Problem resolution procedures followed by the NOC include logging and tracking the incident, isolating the cause of the problem, taking corrective action when the problem is due to a NOC supported facility, or transferring responsibility for problem resolution to other appropriate support persons or groups when the problem is outside of the domain of NOC supported facilities or expertise. In all cases, responsibility for tracking the problem and reporting ultimate resolution status to the client remains with the NOC. NOC responsibilities do not include the content of the information services provided through networking facilities, the effective and knowledgeable use of network services by connected clients, or maintenance of local area network facilities. Hardware repair for most LAN equipment, particularly servers and client workstations, interface board installations and cable plant moves and changes is available, however, through the Electronic Design and Maintenance Shop.
The role of the Network Information Center (NIC) can generally be described as technical support, training, and information services in adapting networking technologies to the client work environment. These efforts focus primarily on effective use local area network facilities involving personal computers or multiuser workstations. Examples of the support services available from the NIC include consultation to determine the benefits of networking in a particular work environment, information on different networking options available, configuration specifications and cost projections for selected local networking environments. The NIC will also interface with the NOC in developing detailed cable design and installation specifications for the LAN configuration selected.
When a LAN system has been selected, the NIC can also provide support in configuring and installing selected network server and terminal emulation software. The network server software environments supported include NetWare, Windows NT/2000, and UNIX operatins systems. The terminal emulation software supported by the NIC provides connectivity across the network using TCP/IP protocols. Both proprietary and public domain terminal emulation software are supported. The public domain terminal emulators supported by the NIC are also distributed through the EITS Help Desk.
The NIC offers a variety of training seminars for network users as well as providing numerous network reference materials. The training courses are provided quarterly in cooperation with the University Training and Development department. These courses range from an introduction to networking concepts to administration of Novell Netware systems. Reference information is provided in both printed form through the EITS Help Desk and through public access network bulletin boards. Another information service provided by the NIC is sponsorship of network user groups. To date, two user groups have been established on the campus to facilitate exchange of experiences and information relating to computer networking. One is the UGANET Network Managers user group and the other is the Novell System Administrators user group.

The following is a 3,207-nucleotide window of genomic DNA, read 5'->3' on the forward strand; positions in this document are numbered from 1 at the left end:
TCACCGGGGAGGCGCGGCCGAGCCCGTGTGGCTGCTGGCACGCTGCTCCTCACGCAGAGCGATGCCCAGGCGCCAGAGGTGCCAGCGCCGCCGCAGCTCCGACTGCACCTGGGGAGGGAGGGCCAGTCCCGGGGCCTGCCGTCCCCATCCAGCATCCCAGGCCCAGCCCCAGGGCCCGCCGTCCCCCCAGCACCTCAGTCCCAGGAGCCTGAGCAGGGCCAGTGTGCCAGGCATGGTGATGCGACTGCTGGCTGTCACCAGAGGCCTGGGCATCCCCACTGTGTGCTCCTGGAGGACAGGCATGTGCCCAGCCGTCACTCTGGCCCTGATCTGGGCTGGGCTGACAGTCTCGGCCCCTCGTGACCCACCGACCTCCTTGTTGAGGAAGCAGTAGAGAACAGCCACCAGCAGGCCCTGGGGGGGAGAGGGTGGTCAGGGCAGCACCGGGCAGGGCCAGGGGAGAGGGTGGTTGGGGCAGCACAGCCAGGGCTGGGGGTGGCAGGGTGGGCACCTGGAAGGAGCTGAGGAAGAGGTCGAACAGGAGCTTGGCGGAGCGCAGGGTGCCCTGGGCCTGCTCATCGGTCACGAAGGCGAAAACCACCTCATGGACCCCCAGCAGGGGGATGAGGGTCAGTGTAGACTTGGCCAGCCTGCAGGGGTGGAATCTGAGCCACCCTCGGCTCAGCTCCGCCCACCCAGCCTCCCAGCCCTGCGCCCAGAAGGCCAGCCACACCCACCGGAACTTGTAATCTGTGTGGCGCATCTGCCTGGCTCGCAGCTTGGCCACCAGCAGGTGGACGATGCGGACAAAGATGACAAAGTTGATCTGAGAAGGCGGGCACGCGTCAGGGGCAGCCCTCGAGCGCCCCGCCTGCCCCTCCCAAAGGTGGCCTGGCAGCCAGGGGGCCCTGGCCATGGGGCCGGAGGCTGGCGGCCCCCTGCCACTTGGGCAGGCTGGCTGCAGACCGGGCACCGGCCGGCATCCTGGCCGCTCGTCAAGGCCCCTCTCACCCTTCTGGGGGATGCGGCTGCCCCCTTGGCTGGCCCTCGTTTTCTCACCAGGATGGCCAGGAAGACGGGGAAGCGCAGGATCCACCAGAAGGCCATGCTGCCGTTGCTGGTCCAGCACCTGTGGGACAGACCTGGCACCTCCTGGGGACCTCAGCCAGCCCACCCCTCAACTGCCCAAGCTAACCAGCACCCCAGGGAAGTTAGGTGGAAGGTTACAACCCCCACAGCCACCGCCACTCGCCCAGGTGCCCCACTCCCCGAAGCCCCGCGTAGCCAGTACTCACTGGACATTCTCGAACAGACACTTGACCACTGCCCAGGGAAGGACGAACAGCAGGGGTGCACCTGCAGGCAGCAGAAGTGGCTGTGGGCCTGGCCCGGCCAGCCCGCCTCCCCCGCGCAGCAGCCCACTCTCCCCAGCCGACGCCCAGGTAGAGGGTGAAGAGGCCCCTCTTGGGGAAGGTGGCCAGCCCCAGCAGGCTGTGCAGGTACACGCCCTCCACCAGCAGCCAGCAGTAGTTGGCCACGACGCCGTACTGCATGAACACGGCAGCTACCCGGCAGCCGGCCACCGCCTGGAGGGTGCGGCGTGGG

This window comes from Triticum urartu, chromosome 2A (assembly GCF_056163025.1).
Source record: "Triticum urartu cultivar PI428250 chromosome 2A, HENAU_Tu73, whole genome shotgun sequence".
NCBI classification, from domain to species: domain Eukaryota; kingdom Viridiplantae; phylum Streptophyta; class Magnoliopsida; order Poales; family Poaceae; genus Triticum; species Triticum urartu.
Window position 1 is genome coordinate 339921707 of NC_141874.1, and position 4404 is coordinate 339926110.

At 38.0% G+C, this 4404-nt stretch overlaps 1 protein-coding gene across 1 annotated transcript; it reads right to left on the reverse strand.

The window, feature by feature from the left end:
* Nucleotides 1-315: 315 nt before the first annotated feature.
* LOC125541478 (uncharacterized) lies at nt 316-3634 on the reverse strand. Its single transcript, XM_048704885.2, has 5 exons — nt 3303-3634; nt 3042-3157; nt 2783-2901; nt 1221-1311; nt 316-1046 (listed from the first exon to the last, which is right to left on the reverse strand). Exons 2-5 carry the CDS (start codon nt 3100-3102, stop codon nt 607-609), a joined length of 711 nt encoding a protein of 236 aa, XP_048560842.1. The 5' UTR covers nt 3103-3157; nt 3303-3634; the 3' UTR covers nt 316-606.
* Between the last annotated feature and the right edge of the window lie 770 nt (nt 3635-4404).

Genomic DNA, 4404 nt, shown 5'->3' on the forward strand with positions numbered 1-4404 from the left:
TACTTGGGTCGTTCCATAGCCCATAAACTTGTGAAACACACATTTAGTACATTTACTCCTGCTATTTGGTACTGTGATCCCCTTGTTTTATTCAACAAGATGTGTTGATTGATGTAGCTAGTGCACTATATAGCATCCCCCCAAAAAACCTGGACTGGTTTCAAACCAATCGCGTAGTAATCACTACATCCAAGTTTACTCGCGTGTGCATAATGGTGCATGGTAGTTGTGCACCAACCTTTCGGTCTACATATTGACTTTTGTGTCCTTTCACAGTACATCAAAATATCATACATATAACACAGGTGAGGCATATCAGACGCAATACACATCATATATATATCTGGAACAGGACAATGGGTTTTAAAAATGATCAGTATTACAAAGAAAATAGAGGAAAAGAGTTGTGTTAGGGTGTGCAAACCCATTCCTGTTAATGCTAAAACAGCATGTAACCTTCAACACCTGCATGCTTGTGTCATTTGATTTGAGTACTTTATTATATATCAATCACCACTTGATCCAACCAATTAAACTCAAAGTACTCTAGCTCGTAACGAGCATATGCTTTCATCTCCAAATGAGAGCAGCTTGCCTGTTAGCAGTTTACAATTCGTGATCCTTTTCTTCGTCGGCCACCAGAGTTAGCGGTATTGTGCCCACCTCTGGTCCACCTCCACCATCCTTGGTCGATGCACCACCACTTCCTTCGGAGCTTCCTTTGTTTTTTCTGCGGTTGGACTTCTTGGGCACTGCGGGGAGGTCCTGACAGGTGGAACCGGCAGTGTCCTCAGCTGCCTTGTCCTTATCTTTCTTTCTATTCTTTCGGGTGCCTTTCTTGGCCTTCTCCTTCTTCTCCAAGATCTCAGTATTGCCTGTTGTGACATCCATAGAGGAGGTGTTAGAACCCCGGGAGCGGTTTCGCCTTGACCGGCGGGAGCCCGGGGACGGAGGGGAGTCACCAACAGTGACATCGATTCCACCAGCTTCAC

NIC staff are also available to local network support staff in resolving technical problems in the operation of LAN facilities. This support is restricted to the LAN operating environments with which NIC staff are familiar. Typically these problems are referred to the NIC after they have been reported to the NOC by clients. Resolutions for these problems are normally provided as recommended corrective actions which the local network administrator can take.
Evaluation of new local area network products is another responsibility of the NIC. Typically the products evaluated are new releases of network server operating systems, file and print server utilities and LAN management tools. Hardware products are also evaluated including gateway devices, LAN interface boards and server systems. This activity is essential in the rapidly changing world of computer networking in order that the consultation and training support provided to clients be current.
A descriptive term which has been evolved to define the distributed level of network organization in our campus hierarchical network environment is a network domain. A network domain is a subset of the campus network that may span a portion of a building, an entire building, or a number of buildings. The domain can represent a department, a set of departments, a college, or a group of individuals utilizing shared network addressable computing resources. Typically, a network domain will consist of those users within a single department connected to a common LAN in a specific building. However, because network connectivity eliminates location dependencies for interaction, more general network domains must be envisaged.